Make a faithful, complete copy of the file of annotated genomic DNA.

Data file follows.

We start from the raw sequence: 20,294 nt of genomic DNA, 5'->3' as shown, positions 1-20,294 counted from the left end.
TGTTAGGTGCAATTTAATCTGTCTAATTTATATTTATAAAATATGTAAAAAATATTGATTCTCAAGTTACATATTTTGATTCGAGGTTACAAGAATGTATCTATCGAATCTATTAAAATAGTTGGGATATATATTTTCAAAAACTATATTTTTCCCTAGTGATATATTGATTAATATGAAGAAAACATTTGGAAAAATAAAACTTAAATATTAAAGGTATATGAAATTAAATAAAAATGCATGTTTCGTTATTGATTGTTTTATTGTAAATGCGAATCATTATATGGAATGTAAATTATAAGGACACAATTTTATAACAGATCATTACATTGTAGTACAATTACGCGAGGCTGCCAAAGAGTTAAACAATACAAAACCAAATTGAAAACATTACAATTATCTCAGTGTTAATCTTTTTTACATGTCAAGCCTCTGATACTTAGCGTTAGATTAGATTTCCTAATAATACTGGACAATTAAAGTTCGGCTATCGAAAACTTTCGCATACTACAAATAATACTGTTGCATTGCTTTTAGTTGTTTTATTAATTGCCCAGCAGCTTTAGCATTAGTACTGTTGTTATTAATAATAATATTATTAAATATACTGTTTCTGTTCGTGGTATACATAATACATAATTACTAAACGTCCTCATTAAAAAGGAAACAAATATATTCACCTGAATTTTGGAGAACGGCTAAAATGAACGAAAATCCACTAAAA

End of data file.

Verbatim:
We start from the raw sequence: 20,294 nt of genomic DNA, 5'->3' as shown, positions 1-20,294 counted from the left end.
TGTTAGGTGCAATTTAATCTGTCTAATTTATATTTATAAAATATGTAAAAAATATTGATTCTCAAGTTACATATTTTGATTCGAGGTTACAAGAATGTATCTATCGAATCTATTAAAATAGTTGGGATATATATTTTCAAAAACTATATTTTTCCCTAGTGATATATTGATTAATATGAAGAAAACATTTGGAAAAATAAAACTTAAATATTAAAGGTATATGAAATTAAATAAAAATGCATGTTTCGTTATTGATTGTTTTATTGTAAATGCGAATCATTATATGGAATGTAAATTATAAGGACACAATTTTATAACAGATCATTACATTGTAGTACAATTACGCGAGGCTGCCAAAGAGTTAAACAATACAAAACCAAATTGAAAACATTACAATTATCTCAGTGTTAATCTTTTTTACATGTCAAGCCTCTGATACTTAGCGTTAGATTAGATTTCCTAATAATACTGGACAATTAAAGTTCGGCTATCGAAAACTTTCGCATACTACAAATAATACTGTTGCATTGCTTTTAGTTGTTTTATTAATTGCCCAGCAGCTTTAGCATTAGTACTGTTGTTATTAATAATAATATTATTAAATATACTGTTTCTGTTCGTGGTATACATAATACATAATTACTAAACGTCCTCATTAAAAAGGAAACAAATATATTCACCTGAATTTTGGAGAACGGCTAAAATGAACGAAAATCCACTAAAA